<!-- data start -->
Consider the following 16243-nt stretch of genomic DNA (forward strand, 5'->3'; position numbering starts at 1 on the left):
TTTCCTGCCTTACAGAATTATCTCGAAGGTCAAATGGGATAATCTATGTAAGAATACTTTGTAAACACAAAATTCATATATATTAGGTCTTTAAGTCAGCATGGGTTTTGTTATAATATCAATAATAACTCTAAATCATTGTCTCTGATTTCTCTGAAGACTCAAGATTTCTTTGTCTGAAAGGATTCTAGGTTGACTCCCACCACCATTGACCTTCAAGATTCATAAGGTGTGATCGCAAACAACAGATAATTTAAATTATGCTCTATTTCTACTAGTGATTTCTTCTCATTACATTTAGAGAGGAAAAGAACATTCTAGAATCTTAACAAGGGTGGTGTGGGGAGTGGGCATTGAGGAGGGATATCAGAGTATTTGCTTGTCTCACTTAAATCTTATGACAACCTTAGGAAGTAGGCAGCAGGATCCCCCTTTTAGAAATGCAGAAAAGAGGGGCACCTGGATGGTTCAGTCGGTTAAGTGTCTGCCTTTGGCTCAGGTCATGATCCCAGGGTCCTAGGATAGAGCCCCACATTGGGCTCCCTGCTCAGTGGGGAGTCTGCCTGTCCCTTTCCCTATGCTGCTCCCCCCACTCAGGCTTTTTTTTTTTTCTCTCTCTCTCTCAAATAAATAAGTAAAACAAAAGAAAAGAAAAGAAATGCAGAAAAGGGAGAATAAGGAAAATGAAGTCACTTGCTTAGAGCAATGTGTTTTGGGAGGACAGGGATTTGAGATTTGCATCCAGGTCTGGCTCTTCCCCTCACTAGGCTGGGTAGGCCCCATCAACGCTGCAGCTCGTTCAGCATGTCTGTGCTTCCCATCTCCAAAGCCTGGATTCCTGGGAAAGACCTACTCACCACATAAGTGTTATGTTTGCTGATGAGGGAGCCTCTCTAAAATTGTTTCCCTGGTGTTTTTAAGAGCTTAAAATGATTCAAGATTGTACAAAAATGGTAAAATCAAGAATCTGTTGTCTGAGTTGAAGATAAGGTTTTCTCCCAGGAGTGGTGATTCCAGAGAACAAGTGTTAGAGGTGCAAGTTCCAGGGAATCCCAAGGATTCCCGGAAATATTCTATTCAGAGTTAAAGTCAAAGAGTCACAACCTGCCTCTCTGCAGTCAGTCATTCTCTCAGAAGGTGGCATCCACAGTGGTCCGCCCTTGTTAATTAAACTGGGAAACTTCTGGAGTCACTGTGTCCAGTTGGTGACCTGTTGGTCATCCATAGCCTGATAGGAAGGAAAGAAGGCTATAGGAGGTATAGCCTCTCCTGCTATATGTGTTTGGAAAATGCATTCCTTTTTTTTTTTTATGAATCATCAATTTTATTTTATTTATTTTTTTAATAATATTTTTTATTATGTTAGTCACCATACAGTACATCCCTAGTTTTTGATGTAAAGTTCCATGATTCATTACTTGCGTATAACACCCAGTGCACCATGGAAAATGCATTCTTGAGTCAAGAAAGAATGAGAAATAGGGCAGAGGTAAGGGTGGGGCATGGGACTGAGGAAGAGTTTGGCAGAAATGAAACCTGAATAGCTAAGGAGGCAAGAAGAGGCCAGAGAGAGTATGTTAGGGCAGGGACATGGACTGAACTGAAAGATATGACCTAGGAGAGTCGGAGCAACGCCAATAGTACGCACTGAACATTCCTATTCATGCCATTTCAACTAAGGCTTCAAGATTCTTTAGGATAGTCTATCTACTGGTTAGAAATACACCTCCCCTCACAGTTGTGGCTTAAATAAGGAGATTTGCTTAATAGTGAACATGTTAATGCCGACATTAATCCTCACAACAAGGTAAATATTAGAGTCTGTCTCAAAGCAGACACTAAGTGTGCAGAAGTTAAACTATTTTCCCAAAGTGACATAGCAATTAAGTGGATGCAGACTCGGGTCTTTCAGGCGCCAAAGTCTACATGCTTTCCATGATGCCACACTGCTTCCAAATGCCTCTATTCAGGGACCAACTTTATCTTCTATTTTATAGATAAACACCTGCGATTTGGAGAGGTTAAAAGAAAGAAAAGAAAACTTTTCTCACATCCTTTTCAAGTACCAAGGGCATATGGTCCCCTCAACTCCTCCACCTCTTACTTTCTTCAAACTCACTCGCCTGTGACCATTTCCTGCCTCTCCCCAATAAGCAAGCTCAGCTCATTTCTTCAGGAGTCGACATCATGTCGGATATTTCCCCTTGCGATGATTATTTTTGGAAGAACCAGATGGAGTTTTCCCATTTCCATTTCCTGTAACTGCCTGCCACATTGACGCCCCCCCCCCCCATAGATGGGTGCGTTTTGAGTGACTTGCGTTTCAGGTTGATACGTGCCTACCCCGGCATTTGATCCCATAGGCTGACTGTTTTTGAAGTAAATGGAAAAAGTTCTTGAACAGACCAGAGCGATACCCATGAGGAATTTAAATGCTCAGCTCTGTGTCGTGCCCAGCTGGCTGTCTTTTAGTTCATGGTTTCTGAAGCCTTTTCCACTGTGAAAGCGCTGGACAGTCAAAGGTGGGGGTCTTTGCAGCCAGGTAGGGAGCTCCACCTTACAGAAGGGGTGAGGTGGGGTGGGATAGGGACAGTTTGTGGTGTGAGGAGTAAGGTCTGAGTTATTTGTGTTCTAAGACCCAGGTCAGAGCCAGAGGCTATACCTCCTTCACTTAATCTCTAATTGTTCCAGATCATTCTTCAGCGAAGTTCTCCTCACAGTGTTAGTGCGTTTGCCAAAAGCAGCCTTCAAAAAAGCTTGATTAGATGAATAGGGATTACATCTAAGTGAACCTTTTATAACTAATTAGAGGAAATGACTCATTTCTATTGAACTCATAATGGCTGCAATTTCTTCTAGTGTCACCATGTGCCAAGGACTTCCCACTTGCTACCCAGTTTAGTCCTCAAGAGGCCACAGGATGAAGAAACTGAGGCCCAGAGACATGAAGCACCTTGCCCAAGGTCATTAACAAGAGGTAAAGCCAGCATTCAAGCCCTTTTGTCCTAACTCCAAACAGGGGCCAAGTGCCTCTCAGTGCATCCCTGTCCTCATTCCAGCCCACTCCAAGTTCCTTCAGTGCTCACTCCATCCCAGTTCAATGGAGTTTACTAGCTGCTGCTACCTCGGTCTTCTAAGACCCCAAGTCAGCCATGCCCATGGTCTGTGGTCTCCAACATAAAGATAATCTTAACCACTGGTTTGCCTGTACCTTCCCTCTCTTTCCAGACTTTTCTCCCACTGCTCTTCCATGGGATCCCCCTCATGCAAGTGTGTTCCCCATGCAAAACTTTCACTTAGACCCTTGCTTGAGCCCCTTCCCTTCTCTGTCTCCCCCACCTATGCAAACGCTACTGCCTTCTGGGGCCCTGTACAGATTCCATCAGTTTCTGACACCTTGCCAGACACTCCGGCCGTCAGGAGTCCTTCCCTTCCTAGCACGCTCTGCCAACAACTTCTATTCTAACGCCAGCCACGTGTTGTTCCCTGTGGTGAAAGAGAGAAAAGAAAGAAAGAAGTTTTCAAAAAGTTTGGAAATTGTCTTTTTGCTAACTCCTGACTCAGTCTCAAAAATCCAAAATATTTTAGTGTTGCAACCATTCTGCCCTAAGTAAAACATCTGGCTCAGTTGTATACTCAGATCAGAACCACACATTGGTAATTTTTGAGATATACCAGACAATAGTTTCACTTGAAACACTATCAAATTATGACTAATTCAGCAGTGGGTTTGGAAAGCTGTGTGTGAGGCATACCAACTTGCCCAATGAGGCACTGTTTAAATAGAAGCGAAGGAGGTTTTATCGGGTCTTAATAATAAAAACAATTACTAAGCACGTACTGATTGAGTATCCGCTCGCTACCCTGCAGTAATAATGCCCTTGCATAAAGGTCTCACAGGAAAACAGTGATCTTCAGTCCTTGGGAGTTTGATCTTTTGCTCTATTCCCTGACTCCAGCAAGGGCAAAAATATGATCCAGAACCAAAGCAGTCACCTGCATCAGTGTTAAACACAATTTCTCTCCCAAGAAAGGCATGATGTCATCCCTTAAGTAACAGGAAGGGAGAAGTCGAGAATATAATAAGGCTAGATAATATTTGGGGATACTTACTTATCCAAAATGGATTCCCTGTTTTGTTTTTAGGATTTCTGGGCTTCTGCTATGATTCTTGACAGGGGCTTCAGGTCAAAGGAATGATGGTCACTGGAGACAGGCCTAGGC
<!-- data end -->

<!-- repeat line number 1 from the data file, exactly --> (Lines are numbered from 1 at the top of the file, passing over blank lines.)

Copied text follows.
Consider the following 16243-nt stretch of genomic DNA (forward strand, 5'->3'; position numbering starts at 1 on the left):